The Plant Genetics and Silviculture Team studies the genetic structure and basis of adaptation in plants distributed across forested lands in the Pacific Northwest region of the U.S. (Alaska, Oregon and Washington). Our molecular lab uses genotyping and genomics approaches to map the distribution of geographic genetic variation as part of our continuing effort to identify genetic and gene expression responses to weather and climate, both of which play an important role in local adaptation.
- May-2011: What can you get with only 0.5X genome coverage of a milkweed genome? A LOT! See http://www.biomedcentral.com/1471-2164/12/211
- May-2011: The plant lab steps into the unknown - Fisher mitogenomes! http://www.biomedcentral.com/1472-6785/11/10/
- Mar-2011: Taxon-specific microsatellite enrichment, sequencing and detection on a short read sequencer? Yes! Information can be found at http://openwetware.org/wiki/Conifermicrosat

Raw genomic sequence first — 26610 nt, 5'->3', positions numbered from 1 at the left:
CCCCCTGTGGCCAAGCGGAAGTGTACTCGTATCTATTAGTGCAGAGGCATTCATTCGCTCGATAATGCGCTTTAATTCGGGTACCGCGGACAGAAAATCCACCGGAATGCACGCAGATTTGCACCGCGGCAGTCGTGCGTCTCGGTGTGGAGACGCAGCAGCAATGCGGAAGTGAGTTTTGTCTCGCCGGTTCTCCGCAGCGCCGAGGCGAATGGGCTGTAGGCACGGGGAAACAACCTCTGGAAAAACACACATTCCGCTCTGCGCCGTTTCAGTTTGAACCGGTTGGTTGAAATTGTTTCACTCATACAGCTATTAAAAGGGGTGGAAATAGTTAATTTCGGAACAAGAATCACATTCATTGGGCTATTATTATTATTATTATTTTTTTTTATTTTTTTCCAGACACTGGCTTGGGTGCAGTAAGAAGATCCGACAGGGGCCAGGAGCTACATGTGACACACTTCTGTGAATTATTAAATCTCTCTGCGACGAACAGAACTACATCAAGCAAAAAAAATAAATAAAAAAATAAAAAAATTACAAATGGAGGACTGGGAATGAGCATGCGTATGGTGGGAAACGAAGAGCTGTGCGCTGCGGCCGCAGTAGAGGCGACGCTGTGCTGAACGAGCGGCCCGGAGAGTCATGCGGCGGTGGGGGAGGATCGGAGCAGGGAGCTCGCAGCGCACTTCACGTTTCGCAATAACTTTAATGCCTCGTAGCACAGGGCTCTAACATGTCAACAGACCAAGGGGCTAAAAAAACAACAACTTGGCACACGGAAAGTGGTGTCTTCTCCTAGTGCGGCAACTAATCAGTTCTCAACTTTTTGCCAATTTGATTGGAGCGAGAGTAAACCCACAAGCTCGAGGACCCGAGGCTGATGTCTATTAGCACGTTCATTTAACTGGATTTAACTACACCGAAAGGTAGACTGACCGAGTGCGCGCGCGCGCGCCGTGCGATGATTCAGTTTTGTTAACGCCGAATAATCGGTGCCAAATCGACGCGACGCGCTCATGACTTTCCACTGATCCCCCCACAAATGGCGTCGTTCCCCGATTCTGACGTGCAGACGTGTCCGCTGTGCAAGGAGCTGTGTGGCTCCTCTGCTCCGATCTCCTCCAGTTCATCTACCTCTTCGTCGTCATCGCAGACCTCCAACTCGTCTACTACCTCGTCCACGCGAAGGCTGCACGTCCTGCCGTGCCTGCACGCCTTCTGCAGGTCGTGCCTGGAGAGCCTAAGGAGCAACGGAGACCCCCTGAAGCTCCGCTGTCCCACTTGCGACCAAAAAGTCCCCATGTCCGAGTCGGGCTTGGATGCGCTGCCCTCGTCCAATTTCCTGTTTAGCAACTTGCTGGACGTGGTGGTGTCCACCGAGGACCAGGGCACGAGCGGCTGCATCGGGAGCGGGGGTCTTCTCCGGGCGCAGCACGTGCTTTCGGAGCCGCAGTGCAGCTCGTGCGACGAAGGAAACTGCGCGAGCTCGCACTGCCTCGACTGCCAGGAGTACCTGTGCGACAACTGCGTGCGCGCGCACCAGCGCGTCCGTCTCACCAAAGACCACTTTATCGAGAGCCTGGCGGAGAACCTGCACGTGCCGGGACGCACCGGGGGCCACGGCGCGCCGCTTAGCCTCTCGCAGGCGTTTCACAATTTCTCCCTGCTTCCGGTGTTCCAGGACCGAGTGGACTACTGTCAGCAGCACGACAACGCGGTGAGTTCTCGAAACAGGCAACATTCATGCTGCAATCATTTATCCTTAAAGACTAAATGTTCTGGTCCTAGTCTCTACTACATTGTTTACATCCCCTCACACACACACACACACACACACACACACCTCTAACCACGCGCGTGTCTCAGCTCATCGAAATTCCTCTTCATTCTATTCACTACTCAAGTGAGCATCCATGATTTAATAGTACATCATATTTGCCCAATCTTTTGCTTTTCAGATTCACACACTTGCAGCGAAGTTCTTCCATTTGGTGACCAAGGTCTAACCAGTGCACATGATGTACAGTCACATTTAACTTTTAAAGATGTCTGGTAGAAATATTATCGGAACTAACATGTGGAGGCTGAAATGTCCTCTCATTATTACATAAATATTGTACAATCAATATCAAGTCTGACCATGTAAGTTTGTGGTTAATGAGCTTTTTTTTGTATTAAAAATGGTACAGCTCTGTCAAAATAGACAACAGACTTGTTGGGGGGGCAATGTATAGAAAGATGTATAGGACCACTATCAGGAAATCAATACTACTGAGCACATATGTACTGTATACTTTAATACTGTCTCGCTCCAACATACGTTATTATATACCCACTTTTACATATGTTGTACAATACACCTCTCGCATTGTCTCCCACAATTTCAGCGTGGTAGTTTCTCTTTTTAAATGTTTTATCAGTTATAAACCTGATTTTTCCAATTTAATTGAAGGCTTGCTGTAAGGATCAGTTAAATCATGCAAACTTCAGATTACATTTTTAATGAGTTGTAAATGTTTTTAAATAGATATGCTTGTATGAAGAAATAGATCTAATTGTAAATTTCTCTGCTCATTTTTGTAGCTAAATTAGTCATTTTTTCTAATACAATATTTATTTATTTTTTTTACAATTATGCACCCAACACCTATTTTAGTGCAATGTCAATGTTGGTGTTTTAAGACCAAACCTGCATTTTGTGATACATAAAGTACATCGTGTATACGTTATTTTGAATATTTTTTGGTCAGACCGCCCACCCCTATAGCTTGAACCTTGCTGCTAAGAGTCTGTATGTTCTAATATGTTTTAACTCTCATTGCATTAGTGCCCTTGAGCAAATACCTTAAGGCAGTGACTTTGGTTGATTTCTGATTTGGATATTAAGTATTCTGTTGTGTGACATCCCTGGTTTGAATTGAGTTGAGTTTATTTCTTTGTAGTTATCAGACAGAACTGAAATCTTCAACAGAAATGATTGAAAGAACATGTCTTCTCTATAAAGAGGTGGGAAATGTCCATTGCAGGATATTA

- Aug-2010: "An introduction to next-generation sequencing". This all-day workshop was held at the 2010 Botany Meeting. Information can be found in the Short_read_toolbox" archive at http://openwetware.org/wiki/Short_read_toolbox
- Feb-2010: More genomes! Whittall et al., "Finding a (pine) needle in a haystack: chloroplast genome sequence divergence in rare and widespread pines." Mol Ecol 2010 Feb; 19(s1): 100-114.
- Feb-2010: The Western Transcriptome "RNASeq-apalooza I" RNA prep party was a success. Groups from USFS Pacific Southwest Station, Pacific Northwest Station, and UC-Berkeley prepared RNA-Seq libraries for Sugar Pine, Tan Oak and Douglas-fir. The effort yielded 4.5 Gbp of data!
- Dec-2009: 37 genomes! Parks et al., "Increasing phylogenetic resolution at low taxonomic levels using massively parallel sequencing of chloroplast genomes." BMC Biol 2009; 7 84. See commentary, "Christmas Tree asks 'Who's my Daddy?", http://www.youtube.com/watch?v=TG70_WMYfdY
USDA Forest Service
Pacific Northwest Research Station
3200 SW Jefferson Way
Corvallis, OR 97331